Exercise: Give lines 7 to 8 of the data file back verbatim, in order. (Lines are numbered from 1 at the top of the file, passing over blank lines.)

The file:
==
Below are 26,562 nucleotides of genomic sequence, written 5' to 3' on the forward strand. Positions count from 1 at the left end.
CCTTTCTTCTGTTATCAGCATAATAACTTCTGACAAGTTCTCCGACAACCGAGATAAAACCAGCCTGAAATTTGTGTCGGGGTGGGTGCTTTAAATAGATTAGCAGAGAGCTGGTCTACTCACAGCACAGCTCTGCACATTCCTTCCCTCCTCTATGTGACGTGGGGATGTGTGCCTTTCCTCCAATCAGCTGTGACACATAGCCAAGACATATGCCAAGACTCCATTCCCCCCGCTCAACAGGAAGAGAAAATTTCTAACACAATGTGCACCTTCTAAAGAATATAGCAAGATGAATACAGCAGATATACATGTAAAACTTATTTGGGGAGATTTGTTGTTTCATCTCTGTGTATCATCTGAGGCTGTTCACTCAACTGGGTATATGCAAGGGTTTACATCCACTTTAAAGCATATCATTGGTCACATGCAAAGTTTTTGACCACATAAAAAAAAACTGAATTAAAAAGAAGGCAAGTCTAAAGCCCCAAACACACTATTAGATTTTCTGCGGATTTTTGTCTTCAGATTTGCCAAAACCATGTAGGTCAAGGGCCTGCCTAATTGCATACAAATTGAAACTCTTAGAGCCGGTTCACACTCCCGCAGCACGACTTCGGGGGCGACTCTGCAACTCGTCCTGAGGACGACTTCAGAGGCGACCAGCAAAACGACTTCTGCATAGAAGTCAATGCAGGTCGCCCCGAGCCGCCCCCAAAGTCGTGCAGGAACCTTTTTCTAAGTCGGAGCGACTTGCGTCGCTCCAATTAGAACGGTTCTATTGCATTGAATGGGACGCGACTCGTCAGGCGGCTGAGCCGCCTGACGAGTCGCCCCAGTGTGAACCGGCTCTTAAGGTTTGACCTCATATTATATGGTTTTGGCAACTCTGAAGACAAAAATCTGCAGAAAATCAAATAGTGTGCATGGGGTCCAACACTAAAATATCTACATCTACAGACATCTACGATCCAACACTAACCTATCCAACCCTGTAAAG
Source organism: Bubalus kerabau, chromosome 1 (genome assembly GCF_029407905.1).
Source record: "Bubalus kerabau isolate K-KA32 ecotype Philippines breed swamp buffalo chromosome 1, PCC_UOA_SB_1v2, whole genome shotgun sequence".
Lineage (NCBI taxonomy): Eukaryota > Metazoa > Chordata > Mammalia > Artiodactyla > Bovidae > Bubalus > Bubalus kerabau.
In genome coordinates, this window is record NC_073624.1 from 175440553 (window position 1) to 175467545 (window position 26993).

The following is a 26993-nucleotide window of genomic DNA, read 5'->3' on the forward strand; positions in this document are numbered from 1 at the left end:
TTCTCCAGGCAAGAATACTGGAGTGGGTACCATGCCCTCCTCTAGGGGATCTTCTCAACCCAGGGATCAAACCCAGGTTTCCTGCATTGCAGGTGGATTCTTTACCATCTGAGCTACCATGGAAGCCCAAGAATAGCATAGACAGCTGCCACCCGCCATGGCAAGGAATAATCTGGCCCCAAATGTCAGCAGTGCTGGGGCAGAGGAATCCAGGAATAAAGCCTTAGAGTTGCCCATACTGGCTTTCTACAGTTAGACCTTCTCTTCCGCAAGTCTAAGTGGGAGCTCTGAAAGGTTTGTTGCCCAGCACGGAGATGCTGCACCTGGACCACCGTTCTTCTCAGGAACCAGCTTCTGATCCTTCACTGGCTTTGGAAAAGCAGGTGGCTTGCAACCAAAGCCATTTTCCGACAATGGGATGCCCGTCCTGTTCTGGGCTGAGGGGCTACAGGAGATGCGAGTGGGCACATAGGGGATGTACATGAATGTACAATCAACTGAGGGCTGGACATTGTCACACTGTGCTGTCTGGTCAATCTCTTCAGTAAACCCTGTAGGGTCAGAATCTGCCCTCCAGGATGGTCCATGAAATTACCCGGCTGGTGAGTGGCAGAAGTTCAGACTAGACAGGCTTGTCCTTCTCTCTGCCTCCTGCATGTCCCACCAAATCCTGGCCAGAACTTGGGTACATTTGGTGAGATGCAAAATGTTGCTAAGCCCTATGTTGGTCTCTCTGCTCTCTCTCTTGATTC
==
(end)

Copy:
The following is a 26993-nucleotide window of genomic DNA, read 5'->3' on the forward strand; positions in this document are numbered from 1 at the left end:
TTCTCCAGGCAAGAATACTGGAGTGGGTACCATGCCCTCCTCTAGGGGATCTTCTCAACCCAGGGATCAAACCCAGGTTTCCTGCATTGCAGGTGGATTCTTTACCATCTGAGCTACCATGGAAGCCCAAGAATAGCATAGACAGCTGCCACCCGCCATGGCAAGGAATAATCTGGCCCCAAATGTCAGCAGTGCTGGGGCAGAGGAATCCAGGAATAAAGCCTTAGAGTTGCCCATACTGGCTTTCTACAGTTAGACCTTCTCTTCCGCAAGTCTAAGTGGGAGCTCTGAAAGGTTTGTTGCCCAGCACGGAGATGCTGCACCTGGACCACCGTTCTTCTCAGGAACCAGCTTCTGATCCTTCACTGGCTTTGGAAAAGCAGGTGGCTTGCAACCAAAGCCATTTTCCGACAATGGGATGCCCGTCCTGTTCTGGGCTGAGGGGCTACAGGAGATGCGAGTGGGCACATAGGGGATGTACATGAATGTACAATCAACTGAGGGCTGGACATTGTCACACTGTGCTGTCTGGTCAATCTCTTCAGTAAACCCTGTAGGGTCAGAATCTGCCCTCCAGGATGGTCCATGAAATTACCCGGCTGGTGAGTGGCAGAAGTTCAGACTAGACAGGCTTGTCCTTCTCTCTGCCTCCTGCATGTCCCACCAAATCCTGGCCAGAACTTGGGTACATTTGGTGAGATGCAAAATGTTGCTAAGCCCTATGTTGGTCTCTCTGCTCTCTCTCTTGATTC